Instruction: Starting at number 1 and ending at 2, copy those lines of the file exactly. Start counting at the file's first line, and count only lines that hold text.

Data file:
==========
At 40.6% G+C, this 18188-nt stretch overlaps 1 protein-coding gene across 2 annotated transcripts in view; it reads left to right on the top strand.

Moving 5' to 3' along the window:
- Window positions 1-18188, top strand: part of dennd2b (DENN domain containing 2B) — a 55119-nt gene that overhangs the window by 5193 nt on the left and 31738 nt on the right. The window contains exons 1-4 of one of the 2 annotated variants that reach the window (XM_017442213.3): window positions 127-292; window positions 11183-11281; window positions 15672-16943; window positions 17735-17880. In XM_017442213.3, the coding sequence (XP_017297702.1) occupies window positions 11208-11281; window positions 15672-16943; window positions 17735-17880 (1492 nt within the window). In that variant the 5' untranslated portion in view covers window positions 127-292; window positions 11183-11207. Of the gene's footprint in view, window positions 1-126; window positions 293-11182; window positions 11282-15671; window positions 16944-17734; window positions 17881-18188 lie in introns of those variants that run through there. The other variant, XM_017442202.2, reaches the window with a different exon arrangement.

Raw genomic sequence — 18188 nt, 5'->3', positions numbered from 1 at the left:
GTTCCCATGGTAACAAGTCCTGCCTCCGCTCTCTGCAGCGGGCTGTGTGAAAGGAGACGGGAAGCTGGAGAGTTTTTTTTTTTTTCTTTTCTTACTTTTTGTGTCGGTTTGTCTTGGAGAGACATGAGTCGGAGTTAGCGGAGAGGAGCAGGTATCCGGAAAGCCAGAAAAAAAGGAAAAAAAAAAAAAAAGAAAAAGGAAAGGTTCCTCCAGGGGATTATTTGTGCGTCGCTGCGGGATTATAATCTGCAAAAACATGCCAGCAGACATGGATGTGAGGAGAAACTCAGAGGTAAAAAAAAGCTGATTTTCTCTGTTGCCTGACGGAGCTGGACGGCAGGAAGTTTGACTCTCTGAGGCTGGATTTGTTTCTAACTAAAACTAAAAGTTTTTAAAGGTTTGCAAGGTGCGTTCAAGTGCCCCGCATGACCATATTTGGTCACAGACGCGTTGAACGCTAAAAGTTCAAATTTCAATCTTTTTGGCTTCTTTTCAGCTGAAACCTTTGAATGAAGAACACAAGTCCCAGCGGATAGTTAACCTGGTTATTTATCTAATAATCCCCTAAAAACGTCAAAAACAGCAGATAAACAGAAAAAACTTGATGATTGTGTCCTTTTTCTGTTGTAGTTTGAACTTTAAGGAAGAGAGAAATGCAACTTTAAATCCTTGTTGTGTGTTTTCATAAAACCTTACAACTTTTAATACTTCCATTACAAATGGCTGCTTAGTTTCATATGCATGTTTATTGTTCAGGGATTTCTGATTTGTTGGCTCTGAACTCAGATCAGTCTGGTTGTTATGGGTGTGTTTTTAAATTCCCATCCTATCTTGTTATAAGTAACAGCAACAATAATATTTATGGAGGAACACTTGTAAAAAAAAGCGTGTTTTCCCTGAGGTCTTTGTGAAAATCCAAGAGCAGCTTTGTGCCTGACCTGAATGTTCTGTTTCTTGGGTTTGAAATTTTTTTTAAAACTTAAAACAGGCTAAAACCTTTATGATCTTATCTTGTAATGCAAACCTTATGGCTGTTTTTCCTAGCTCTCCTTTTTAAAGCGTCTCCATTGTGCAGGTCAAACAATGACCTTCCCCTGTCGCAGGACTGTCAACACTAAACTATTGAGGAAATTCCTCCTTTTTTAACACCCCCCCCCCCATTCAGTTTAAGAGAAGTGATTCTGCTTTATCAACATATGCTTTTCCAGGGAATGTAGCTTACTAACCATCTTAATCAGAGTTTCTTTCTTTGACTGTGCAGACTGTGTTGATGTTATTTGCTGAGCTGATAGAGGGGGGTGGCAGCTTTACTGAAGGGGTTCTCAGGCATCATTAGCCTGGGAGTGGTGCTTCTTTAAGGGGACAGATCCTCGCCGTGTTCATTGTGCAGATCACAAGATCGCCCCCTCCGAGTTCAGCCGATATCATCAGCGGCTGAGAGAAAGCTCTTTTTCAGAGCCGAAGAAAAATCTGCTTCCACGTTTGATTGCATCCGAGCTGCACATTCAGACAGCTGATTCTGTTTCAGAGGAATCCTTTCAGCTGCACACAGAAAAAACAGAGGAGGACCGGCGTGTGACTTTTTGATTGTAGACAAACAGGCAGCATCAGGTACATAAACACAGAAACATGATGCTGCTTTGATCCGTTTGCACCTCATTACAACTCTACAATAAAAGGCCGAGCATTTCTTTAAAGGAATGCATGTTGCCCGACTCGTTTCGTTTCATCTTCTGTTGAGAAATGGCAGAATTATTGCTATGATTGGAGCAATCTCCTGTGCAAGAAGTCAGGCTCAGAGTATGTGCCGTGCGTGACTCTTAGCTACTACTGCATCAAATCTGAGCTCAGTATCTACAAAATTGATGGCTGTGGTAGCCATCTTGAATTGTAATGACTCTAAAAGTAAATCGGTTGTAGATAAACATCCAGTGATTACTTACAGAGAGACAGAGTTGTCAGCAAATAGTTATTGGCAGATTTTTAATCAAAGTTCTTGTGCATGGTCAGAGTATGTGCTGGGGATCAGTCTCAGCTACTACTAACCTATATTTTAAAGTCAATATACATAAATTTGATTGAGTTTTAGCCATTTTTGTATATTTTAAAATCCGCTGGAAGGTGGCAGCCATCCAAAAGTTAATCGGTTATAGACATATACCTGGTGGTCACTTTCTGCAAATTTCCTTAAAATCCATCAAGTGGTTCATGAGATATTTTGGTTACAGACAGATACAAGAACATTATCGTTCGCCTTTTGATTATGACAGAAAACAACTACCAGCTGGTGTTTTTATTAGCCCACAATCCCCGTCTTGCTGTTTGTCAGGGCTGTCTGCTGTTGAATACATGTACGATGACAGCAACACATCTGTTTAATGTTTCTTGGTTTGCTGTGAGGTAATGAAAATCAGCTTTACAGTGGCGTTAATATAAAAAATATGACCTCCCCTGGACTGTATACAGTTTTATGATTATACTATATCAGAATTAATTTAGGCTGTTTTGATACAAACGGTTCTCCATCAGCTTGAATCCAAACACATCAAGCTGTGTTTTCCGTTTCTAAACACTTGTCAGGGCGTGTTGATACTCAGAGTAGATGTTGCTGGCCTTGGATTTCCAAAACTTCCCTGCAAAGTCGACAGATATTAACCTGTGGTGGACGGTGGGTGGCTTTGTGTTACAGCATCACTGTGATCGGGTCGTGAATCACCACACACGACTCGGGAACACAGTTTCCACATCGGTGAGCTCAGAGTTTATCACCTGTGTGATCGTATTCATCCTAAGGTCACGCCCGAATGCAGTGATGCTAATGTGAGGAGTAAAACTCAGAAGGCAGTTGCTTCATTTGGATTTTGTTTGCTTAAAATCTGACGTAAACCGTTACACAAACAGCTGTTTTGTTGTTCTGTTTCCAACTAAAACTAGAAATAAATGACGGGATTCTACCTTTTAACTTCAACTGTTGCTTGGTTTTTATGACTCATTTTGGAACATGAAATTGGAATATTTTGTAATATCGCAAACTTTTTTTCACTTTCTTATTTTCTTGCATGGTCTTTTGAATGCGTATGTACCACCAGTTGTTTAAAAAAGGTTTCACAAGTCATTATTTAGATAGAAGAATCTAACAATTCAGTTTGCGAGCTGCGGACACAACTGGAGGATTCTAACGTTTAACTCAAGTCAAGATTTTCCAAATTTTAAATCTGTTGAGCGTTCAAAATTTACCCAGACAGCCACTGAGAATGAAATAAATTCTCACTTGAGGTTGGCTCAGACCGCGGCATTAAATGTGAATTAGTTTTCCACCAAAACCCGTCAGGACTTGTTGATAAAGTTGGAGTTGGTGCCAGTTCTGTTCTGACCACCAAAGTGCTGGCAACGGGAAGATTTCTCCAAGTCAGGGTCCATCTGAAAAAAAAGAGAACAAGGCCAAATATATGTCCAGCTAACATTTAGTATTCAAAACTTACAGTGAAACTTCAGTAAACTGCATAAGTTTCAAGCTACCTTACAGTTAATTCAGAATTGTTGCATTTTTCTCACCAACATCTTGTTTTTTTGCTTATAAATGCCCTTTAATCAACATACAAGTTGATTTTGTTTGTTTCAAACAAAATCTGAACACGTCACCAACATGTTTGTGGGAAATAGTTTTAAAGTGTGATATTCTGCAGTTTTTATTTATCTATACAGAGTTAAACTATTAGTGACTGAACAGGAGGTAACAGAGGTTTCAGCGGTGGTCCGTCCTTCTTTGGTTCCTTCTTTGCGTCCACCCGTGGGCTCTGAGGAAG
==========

At 40.6% G+C, this 18188-nt stretch overlaps 1 protein-coding gene across 2 annotated transcripts in view; it reads left to right on the top strand.

Moving 5' to 3' along the window: